Sunday, June 25, 2017

Solemn High Mass in Cathedral of Diocese of Victoria, British Columbia, Canada

Soaring skyward with its bold array of colored brick, stone and slate, the Cathedral of St. Andrew in Victoria displays the confident spirituality that characterizes the best religious architecture in Canada.

The High Victorian Gothic style, an inspiration to generations of Canadians, was a fitting backdrop to sung Mass in the Classical rite on Saturday, June 24, a part of the Cathedral's 125 year celebration and Canada's 150 years.

Designed in the 1880s by Perrault and Mesnard of Montreal, St. Andrew’s was inspired by the medieval cathedrals of Europe, whose emphatic verticality and picturesque asymmetry greatly appealed to late nineteenth century architectural taste.

Mass was sung by Fr. Pablo Santa Maria, Vice-Rector of the Cathedral of Vancouver.  The excellent choir sang Palestrina's other-worldly Missa Aeterna Christi Munera, sung by the CapriCCio Vocal Ensemble, directed by Mr. Michael Gormley

The port city of Victoria, resting on the edge of the North American continent, has the unique distinction of being one of the very last Episcopal Sees having been headed by a living Council Father.  Vatican Vatican Council II (1962-1965) was attended by Bishop Remi de Roo, who was appointed Bishop of the Diocese of Victoria in 1962 with a Vatican letter that began with the words, "Gaudio ex toto corde" ("I rejoice with all my heart").  

For many of the participants of the packed church, it was their first experience of sung Mass in Latin. One young participant remarked: "This was my first time hearing Gregorian chant.    I am an illiterate in the worship of the Church.  The super-terrestrial, meditative and other-wordly aspects of the ceremony were a touch of heaven.  Thank you to all!"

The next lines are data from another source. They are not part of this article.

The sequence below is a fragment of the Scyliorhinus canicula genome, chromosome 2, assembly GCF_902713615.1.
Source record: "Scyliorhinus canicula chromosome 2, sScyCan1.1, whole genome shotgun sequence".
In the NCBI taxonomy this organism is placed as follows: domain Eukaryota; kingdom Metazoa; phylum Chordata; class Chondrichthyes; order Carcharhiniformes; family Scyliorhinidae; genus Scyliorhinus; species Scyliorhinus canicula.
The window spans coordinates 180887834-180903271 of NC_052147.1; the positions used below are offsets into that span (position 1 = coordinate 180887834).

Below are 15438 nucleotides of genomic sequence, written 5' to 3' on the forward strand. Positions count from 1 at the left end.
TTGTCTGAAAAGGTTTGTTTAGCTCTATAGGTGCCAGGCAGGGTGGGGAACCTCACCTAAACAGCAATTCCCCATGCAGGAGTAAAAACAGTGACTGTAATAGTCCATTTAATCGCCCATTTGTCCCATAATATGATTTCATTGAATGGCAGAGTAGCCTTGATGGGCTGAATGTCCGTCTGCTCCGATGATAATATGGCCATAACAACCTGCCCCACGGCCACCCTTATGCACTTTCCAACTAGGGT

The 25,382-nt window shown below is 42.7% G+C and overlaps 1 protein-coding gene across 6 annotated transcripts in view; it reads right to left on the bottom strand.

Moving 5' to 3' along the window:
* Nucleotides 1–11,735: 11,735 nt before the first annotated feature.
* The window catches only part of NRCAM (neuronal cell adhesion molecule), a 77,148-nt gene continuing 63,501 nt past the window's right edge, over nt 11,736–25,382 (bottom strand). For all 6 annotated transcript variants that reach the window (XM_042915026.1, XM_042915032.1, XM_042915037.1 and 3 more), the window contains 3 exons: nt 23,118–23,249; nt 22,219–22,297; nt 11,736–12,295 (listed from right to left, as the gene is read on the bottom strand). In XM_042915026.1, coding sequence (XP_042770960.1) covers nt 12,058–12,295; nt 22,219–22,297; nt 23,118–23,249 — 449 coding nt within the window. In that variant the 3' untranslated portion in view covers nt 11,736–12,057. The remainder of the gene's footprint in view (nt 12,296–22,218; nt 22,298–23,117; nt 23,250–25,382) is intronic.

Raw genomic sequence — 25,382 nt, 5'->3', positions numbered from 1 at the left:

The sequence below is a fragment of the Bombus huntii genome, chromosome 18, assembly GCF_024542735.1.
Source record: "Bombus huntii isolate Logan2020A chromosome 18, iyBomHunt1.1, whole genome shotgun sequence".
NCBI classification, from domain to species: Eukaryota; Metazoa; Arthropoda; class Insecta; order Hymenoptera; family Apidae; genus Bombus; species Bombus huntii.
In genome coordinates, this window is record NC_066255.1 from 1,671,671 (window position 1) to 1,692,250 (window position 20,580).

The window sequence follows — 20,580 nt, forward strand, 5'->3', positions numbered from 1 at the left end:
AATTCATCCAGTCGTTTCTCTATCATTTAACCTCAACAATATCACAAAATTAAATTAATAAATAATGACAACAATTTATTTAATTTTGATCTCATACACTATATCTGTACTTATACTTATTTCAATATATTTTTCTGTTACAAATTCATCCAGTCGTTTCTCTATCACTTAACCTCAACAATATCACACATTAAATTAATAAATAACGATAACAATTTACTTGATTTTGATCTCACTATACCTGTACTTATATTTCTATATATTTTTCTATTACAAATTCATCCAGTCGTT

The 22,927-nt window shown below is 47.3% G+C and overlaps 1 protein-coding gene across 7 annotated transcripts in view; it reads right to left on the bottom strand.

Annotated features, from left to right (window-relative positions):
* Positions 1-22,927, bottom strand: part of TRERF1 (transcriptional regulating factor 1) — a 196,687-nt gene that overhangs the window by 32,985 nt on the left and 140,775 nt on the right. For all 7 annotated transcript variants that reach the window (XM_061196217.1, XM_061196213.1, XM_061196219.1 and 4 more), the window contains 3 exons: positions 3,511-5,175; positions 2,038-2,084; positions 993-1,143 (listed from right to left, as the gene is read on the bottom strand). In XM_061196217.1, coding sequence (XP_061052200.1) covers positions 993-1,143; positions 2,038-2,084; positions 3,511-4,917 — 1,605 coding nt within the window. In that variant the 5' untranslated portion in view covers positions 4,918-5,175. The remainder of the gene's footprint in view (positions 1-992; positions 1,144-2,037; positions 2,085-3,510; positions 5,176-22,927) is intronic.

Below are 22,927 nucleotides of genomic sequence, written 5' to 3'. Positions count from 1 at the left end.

Another exclaimed: "What a great way to renew culture!  A big defect in our age is a lack of reverence or even an experience of the sacred."  

Another visiting musician remarked: "The Roman Church possesses a mature Christian musical culture, the core of which is the Roman rite sung in the Latin language.  The choir was terrific!" 

Fifty years after the introduction of vernacular in the Roman liturgy, the question of the use of Latin in the liturgy is being judged in a different light by a new generation of canonists reading the original documents of Vatican II, the official text being in Latin. 

According to the will of the Council itself, Article 36, #1 of the Constitution on the Sacred Liturgy, this principle is formulated: "Particular law remaining in force, the use of the Latin language is to be preserved in the Latin rites."  This sentence has imposed a command to preserve the Latin language in the liturgy.  In contrast to various translations produced under certain auspices at the time of the Council, it must be observed  that the official Vatican text of the document employs the subjunctive servetur and therefore expresses a command, not merely a recommendation.  

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